The Hebraica and Judaica of the Tychsen Collection and the Rostock University Library
– The Oldyiddish (jüdisch-deutsche) Literature –
edited by the Rostock University Library and prepared by Hermann Süß and Heike Tröger
397 titles with ca. 48,000 pages
The catalogue is available on CD-ROM and as printed edition:
Die altjiddischen (jüdisch-deutschen) Drucke der Universitätsbibliothek Rostock / prepared by Hermann Süß and Heike Tröger, 172 pages
2003, ISBN 3-89131-410-8, EUR 64.–
Tychsen and Rostock
In 1817, Rostock University acquired the private library, including the manuscript legacy, of Oluf Gerhard Tychsen (1734-1815). In 1760, Tychsen began working at the then newly-established Bützow University in Mecklenburg, and in 1763 he was offered a chair of oriental languages. In addition to that, he also worked as a librarian. After the reunion of the universities of Rostock and Bützow in 1789, he moved to Rostock.
At the time of his death, Tychsen's private library consisted of about 10,000 volumes. His excellent bibliographical skills and his passion for collections resulted in a treasury of books that was anything but average. Apart from the sale of a few surplus copies during the 19th century, the collection remains nearly complete and forms the heart of the university's Hebraica and Judaica inventory. It is being supplemented by books from other ducal Mecklenburg libraries as well as several acquisitions made by the university itself. These items make the Rostock Hebraica and Judaica one of the most remarkable collections on the European Continent.
Hermann Süß and Heike Tröger have been working on the reconstruction of this collection since 1995. Their work is being supported by the Deutsche Forschungsgemeinschaft.
The Oldyiddish Literature
The nearly 400 titles of this edition offer a cross-section of the history of Yiddish books up to the 19th century. There are numerous rarities and unica, including the first Yiddish printing, Mirkevet ha-Mishne, Krakau 1534. Among translations and paraphrases of the Bible the collection contains the Konstanz-edition (1544) as well as translations by Blitz and Witzenhausen. Three of the existing editions of the Tsene-rene (Frankfurt a.M. 1685, Sulzbach 1702) were first discovered in Rostock, and the third of those (Fürth [Pseudo-Amsterdam] 1761) is apparently to be found nowhere else. One of the rarities among the prayer-books is a Hebrew Siddur. It contains Yiddish passages and was published in 1560 in Mantua. The collection chronologically focuses on the 18th century. Therefore, it can be seen as an extension of the 17th century book collection by Johann Chr. Wagenseil (1633-1707), who lived exactly 100 years earlier than Tychsen.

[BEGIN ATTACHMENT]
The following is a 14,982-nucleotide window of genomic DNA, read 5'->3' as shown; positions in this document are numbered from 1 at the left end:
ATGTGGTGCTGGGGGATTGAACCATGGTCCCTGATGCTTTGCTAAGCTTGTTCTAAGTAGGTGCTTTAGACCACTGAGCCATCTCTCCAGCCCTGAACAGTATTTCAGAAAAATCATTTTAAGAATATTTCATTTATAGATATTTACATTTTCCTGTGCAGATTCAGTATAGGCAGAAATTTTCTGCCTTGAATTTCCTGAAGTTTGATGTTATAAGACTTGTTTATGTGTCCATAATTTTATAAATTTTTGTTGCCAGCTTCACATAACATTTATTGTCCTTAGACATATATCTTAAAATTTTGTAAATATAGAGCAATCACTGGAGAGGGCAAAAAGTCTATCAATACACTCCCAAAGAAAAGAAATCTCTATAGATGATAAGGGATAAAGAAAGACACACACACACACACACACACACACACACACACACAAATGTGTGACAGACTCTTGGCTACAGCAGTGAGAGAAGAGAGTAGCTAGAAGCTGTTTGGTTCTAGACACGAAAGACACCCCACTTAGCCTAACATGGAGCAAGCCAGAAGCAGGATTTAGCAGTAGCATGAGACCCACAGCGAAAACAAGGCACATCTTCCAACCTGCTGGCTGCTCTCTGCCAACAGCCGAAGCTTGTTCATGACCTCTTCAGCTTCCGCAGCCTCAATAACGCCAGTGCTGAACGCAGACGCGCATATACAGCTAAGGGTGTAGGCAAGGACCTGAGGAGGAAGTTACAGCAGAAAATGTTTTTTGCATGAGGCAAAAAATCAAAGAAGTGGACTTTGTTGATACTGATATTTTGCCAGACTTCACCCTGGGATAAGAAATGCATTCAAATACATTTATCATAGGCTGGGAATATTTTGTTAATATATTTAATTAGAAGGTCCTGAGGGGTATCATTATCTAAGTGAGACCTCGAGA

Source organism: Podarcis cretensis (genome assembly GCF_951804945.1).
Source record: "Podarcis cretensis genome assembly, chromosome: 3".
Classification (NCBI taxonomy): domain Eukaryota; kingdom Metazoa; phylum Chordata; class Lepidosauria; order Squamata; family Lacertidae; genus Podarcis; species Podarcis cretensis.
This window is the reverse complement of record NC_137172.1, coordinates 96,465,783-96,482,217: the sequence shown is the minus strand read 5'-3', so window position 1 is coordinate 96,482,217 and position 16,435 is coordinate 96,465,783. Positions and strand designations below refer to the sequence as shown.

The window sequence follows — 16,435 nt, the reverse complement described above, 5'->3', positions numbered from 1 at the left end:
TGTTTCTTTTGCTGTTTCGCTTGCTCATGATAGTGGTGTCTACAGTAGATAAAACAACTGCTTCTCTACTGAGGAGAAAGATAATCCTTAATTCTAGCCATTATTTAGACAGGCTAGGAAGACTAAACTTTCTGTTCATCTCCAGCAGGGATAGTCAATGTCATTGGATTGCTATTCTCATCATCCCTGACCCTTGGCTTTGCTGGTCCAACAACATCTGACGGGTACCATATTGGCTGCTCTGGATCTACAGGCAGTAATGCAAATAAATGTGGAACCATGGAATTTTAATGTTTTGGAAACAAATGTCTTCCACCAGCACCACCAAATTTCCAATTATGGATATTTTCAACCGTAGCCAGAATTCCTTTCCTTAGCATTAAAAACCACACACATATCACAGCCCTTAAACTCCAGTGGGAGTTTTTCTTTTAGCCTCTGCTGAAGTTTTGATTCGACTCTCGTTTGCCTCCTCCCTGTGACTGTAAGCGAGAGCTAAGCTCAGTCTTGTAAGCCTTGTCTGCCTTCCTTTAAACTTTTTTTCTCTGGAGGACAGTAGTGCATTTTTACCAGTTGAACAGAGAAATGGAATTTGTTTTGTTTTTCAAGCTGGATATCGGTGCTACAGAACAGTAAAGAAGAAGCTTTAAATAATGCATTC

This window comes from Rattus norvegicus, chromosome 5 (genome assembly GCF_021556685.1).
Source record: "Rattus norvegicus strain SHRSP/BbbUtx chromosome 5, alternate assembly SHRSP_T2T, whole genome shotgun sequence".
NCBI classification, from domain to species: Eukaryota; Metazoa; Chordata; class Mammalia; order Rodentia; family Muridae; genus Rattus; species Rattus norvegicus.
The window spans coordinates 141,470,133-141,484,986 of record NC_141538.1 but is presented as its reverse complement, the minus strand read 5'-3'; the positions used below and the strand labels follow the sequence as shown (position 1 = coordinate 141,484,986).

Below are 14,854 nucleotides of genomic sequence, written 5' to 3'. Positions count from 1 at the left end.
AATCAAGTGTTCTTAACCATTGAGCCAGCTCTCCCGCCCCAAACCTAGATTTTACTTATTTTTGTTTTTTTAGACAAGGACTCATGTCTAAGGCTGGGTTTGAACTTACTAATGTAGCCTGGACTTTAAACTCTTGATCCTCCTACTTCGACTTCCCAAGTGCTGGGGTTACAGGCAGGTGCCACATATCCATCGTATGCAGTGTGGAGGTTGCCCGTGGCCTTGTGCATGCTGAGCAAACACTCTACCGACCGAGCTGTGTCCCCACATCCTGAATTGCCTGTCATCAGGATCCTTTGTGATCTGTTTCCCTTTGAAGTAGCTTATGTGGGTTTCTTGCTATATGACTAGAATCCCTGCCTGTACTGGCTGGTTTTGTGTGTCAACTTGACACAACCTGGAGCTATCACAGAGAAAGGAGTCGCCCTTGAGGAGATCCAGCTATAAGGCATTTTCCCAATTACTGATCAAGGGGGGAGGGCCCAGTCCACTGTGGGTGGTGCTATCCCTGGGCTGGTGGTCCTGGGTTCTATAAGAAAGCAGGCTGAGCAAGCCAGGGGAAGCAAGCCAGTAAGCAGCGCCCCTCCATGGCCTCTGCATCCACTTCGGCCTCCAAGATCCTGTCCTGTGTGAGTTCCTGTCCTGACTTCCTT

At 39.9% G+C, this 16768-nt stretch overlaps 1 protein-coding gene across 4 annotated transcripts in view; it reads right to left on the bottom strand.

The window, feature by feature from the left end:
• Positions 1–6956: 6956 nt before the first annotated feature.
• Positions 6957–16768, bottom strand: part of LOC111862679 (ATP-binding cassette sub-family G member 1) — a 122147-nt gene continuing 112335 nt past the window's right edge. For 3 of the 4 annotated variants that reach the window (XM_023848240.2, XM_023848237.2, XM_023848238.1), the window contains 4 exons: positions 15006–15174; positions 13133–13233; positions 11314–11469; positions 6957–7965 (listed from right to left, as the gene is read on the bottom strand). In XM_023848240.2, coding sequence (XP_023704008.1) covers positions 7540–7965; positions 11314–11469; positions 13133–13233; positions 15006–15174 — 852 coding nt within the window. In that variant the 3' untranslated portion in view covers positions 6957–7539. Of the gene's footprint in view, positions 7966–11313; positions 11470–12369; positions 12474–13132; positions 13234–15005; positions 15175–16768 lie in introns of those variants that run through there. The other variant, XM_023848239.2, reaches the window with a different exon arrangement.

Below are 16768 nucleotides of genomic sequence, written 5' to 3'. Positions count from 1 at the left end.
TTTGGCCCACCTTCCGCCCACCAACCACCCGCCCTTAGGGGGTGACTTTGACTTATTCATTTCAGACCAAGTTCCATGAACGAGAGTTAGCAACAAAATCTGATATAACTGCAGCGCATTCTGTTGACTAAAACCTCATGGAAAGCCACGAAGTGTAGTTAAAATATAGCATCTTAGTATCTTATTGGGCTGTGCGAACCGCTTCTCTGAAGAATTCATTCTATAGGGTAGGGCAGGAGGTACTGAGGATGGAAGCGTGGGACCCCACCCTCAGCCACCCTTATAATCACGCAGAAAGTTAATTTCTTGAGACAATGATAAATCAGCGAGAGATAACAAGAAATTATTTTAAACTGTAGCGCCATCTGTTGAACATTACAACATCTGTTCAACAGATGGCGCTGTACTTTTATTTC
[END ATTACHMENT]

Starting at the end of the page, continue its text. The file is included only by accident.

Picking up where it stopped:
At the center of Yiddish philology are books reflecting the analysis of Judaism made by Christian scholars. Already in the 16th century, the Taitsch for Jews, which contained Hebrew letters, attracted their attention. Scholars such as Elias Schade and Thomas Blebel, Jr., who both lived at the turn of the 16th century, often combined Hebrew grammar with introductions to Jüdisch-Deutsch in their works.
In many aspects, Tychsen's legacy shows a missionary tendency that was characterized by Pietism. Printings of treatises or of the Bible, published by Callenberg's Institutum Judaicum (1728-92), are an important part of the collection. It consists of more than 30 titles and thus comprises over two thirds of the Yiddish missionary treatises, several of them existing in various editions and, according to the addressee, with either the title and preface in Latin, or completely in Jüdisch-Deutsch, or German written in the Hebrew alphabet.
A collection of more than 80 copies of 69 different Jewish pocket diaries is also noteworthy. They were all produced between 1712 and 1814 in such diverse locations as Altona, Amsterdam, Berlin, Frankfurt (Oder), Fürth, Hamburg, Jessnitz, and Sulzbach. Pocket diaries were considered articles of daily use and were thus generally not collected by libraries. However, they offer interesting information on folklore and folk medicine, and there is a visible analogy to Christian calendars.
A dozen broadsheets form an additionally remarkable part of the collection. Three of them date from the 17th and the 18th century, the others were printed during the revolution of 1848 and make use of the Yiddish language as a means of political satire.